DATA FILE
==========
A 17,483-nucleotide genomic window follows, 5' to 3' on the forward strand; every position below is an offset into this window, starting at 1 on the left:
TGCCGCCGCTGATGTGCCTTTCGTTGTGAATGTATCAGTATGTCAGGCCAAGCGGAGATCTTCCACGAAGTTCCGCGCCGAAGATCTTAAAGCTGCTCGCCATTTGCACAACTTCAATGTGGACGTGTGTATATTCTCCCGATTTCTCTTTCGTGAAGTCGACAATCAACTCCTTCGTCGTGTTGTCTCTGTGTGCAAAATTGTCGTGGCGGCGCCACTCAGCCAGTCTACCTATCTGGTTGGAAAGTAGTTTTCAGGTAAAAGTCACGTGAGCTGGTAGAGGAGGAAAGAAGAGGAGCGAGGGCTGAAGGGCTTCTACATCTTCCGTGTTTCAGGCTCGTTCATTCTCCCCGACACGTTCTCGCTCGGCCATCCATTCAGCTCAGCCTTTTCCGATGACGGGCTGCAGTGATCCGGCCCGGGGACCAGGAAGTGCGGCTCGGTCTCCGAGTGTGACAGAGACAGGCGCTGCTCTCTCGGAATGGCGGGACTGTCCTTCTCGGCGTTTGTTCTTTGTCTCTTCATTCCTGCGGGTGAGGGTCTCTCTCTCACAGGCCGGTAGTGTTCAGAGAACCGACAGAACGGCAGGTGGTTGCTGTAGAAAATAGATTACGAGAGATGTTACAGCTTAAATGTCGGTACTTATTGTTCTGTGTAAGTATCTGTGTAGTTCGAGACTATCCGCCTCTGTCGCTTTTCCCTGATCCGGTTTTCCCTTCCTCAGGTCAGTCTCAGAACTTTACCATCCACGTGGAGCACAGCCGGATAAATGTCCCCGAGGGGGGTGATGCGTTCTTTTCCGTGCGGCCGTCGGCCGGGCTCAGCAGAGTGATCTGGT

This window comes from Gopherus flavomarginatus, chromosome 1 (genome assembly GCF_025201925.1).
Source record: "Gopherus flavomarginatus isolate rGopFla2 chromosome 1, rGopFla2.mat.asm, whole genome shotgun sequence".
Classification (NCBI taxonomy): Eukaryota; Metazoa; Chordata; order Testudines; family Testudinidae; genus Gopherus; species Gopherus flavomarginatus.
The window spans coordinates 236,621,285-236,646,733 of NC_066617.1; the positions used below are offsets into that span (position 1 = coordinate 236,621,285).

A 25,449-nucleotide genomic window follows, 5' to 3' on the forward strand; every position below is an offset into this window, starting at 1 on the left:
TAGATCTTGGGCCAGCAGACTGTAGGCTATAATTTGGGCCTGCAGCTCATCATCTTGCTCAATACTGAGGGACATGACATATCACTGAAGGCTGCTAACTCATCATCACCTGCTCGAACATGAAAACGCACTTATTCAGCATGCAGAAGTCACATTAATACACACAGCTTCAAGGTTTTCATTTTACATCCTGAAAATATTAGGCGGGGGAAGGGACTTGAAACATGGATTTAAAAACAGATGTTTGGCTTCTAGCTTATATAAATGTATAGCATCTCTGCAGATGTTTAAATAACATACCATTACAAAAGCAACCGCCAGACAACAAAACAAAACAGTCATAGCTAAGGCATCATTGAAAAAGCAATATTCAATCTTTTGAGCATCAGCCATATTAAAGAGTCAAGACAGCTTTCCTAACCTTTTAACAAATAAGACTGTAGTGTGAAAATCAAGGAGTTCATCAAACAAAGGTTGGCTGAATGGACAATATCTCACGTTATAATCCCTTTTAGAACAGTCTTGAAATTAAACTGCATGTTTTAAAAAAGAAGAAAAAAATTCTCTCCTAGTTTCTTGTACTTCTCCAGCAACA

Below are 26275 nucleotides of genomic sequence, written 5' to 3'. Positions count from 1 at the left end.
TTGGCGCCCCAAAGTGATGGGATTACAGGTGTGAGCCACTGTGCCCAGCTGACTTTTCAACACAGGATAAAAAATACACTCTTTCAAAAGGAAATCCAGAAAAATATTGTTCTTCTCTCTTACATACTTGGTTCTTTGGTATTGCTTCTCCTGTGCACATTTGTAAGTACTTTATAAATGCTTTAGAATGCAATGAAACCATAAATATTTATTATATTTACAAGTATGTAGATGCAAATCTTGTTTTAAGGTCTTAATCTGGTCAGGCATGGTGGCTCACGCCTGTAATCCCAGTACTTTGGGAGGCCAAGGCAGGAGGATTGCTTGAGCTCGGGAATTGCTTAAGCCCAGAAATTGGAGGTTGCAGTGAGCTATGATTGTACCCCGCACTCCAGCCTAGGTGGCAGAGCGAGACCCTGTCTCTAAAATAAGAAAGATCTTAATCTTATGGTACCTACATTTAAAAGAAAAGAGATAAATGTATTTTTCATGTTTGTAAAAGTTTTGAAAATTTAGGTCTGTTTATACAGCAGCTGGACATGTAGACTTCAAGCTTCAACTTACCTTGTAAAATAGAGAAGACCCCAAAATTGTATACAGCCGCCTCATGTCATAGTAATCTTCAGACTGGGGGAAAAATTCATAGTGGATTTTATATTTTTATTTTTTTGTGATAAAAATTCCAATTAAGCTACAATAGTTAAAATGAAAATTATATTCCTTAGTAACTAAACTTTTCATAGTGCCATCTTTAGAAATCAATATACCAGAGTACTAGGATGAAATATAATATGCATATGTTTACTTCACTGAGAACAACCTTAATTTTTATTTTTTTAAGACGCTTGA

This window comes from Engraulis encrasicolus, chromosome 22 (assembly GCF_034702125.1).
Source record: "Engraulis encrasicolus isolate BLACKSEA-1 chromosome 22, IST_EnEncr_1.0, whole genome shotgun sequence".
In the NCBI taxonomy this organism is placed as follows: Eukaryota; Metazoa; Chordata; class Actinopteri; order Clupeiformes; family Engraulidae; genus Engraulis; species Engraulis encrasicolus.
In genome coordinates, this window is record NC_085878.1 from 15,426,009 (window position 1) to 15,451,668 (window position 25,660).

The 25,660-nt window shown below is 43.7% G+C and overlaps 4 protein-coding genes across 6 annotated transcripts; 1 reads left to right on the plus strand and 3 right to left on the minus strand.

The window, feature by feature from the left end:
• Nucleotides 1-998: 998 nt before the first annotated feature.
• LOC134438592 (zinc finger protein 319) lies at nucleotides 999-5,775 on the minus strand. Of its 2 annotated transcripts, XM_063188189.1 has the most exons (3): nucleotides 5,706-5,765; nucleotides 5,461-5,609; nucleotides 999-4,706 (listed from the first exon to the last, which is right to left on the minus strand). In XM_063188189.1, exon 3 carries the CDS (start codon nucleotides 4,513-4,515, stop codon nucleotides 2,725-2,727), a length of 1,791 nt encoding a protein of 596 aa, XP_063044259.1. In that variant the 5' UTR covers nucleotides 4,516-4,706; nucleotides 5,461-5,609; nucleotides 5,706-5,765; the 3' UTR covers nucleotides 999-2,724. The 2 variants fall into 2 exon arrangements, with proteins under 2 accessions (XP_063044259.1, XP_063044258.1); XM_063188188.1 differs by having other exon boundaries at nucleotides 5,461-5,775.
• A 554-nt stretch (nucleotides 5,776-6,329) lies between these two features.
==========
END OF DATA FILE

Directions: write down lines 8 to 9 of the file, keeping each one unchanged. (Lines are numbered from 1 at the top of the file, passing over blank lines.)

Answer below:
TAGATCTTGGGCCAGCAGACTGTAGGCTATAATTTGGGCCTGCAGCTCATCATCTTGCTCAATACTGAGGGACATGACATATCACTGAAGGCTGCTAACTCATCATCACCTGCTCGAACATGAAAACGCACTTATTCAGCATGCAGAAGTCACATTAATACACACAGCTTCAAGGTTTTCATTTTACATCCTGAAAATATTAGGCGGGGGAAGGGACTTGAAACATGGATTTAAAAACAGATGTTTGGCTTCTAGCTTATATAAATGTATAGCATCTCTGCAGATGTTTAAATAACATACCATTACAAAAGCAACCGCCAGACAACAAAACAAAACAGTCATAGCTAAGGCATCATTGAAAAAGCAATATTCAATCTTTTGAGCATCAGCCATATTAAAGAGTCAAGACAGCTTTCCTAACCTTTTAACAAATAAGACTGTAGTGTGAAAATCAAGGAGTTCATCAAACAAAGGTTGGCTGAATGGACAATATCTCACGTTATAATCCCTTTTAGAACAGTCTTGAAATTAAACTGCATGTTTTAAAAAAGAAGAAAAAAATTCTCTCCTAGTTTCTTGTACTTCTCCAGCAACA

Below are 26275 nucleotides of genomic sequence, written 5' to 3'. Positions count from 1 at the left end.